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Apple plans to bring high-quality listening to its Apple Music platform in June with the introduction of a new Lossless Audio format. This update will be free, but AirPods and AirPods Max will be unable to support the new digital audio format.
Apple recently announced some new key features for Apple music — Spatial Audio support for Dolby Atmos and a new Lossless Audio format. Lossless Audio will eventually be available for Apple Music’s entire catalog, while Spatial Audio will only be available for select tracks, signified by a special badge.
Lossless will have a few different tiers that listeners can choose from on their Apple devices, ranging from “CD Quality” at 16bit/44.1kHz, all the way up to “Studio Quality” 24bit/48kHz. There will also be a Hi-Resolution Lossless tier that will reach 24bit/192kHz, but this format won’t be playable on native Apple products and will require an external digital-to-analog converter (DAC).
Each of these Lossless tiers will consume significantly more data than Apple Music’s current 256kbps format, so subscribers can expect to have the ability to opt-in to Lossless listening at will. Lossless will include 20 million songs at launch in June, and will expand to Apple Music’s entire catalog by the end of 2021.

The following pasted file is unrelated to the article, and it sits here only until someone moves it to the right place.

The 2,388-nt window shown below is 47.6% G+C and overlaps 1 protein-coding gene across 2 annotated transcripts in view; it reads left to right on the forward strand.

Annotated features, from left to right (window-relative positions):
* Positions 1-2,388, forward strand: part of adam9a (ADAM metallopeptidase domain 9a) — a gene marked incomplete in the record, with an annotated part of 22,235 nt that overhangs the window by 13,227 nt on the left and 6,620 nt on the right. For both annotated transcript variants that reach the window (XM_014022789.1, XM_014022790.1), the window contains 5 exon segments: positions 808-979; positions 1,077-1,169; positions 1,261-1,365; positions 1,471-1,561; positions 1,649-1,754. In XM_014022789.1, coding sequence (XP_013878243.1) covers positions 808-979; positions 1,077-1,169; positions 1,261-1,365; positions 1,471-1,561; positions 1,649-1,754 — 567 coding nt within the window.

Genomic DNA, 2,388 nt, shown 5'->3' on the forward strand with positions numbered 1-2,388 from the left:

Apple Music’s new audio format will be provided at no additional cost for subscribers, but there’s a catch: Bluetooth headphones are not compatible with Lossless Audio. This means that base model AirPods, AirPods Max and wireless Beats headphones will all be unable to support the audio format. This incompatibility also includes AirPods Max wired mode using a Lightning connection.
It’s a rather strange move on Apple’s part, but one can only assume that some future iteration of AirPods will be made available with Lossless support included. For now, you’ll have to wait for an upcoming software update for HomePod and HomePod Mini if you’re dead set on checking out Lossless via Apple audio products.
While the lack of wired support for AirPods Max is frankly inexcusable, AirPods aren’t the only headphones that can’t play Lossless Audio; all Bluetooth headphones have the same issue.
Still, you can explore a number of third-party, wired headphones that can support Lossless Audio playback. For a solid listening experience that won’t empty your wallet, we recommend the Sony MDR7506, tried and true headphones that deliver quality audio at a reasonably priced $99.95.
If you want something a bit more high-end, check out Sennheiser’s HD 650 open-back headphones. Touting audiophile quality and luxury comfort, these headphones can easily go toe-to-toe with Apple’s $549 AirPods Max, all while retailing at a much lower cost of $399.99.
Also, be sure to set up a Deal Alert for any other headphones you may have your eye on.
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